What places do you miss going to in Nottingham?

My favourite cafes and coffee shops are Specialty, Cartwheel and sometimes Wired. I like the Broadway, I like the sense that the Broadway is a hub and you’re often likely to bump into people there. There’s a lot of different creative circles overlapping at Broadway.

In March, The Letters Page was going to host an event with Eimear McBride and Ruby Cowling, but it had to be postponed. How has coronavirus affected The Letters Page and publishing in general for you?

Yeah, at the time we postponed it and the idea was that this will be happening again in the near future. We all assumed September/ October. But it’s still difficult to say because that kind of crowded public event seems to be unlikely to be happening any time soon.

There’s been lots of interesting things about publishing. There have been several literary events over the last few months that have experimented quite ambitiously with how to interact with an audience online. I went to Matthew Welton’s book launch, back in April, online. It was really interesting because on the one hand it didn’t feel as real as going to a bookshop where the book launch would have been. On the other hand, there was a little chat box on the side of the screen so we could see Matt talking and the interviewer talking and people were chipping in comments. There were people there from all over the country – lots of people I’ve met in other contexts, poets, writers, organisers of literary events – who wouldn’t have come to a book launch in Nottingham. It felt really special to know that they were there, taking part in this event, all sitting at home in front of their laptops. It didn’t feel inauthentic. I enjoyed it more than I would have done a real-life book event. And I wouldn’t have been able to go to the real event, because that was an evening when I wouldn’t have been able to have a babysitter.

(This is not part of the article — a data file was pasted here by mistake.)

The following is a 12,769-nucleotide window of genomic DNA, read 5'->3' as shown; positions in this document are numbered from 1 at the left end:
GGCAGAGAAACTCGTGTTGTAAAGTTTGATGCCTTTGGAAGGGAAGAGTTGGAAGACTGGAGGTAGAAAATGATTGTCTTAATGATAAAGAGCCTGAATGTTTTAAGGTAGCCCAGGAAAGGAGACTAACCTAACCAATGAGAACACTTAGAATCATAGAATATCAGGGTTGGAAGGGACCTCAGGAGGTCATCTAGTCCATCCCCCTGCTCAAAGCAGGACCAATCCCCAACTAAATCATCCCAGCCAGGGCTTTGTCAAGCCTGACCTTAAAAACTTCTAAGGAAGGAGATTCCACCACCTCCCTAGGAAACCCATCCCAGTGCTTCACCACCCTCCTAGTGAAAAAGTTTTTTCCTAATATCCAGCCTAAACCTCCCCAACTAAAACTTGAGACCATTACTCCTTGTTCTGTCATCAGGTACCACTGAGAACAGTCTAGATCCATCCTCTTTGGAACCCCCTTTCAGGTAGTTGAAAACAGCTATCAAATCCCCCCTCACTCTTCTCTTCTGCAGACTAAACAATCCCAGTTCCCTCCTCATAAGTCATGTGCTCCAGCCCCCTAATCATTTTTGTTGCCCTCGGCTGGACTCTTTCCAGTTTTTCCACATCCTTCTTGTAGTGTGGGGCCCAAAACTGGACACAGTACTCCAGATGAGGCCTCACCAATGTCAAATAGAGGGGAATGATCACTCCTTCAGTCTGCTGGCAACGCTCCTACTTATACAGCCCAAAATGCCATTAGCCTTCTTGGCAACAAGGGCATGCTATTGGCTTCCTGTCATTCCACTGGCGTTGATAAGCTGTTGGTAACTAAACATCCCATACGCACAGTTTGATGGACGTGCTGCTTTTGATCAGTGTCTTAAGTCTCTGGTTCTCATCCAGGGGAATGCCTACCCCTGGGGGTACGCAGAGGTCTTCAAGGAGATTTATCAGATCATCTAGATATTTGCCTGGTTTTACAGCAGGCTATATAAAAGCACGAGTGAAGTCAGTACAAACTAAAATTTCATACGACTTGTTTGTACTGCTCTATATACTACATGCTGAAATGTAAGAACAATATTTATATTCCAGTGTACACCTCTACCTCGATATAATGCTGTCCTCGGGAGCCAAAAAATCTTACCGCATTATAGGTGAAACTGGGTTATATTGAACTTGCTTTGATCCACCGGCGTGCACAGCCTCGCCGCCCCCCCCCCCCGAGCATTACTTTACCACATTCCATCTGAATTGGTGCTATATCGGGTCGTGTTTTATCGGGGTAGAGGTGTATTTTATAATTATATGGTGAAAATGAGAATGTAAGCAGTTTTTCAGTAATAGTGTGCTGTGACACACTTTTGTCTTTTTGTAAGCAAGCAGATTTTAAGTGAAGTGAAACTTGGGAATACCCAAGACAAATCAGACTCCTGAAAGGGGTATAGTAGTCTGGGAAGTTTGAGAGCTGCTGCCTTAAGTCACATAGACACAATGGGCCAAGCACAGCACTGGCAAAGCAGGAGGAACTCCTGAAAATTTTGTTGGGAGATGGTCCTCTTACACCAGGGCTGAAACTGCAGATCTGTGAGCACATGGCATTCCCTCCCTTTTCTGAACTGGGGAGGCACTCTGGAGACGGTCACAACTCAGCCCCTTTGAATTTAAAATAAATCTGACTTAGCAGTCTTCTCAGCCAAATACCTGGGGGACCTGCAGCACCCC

Over the years, there’s been a lot of book festivals in other countries that I’ve been invited to that I’ve not gone to because I’m really aware of and concerned about flying and climate change. If our carbon emissions were rationed then I’d be using a couple of years’ worth of rations just to fly to Canada to do a reading in front of thirty people. It seems daft. On the other hand, it would be really nice to take part in those events.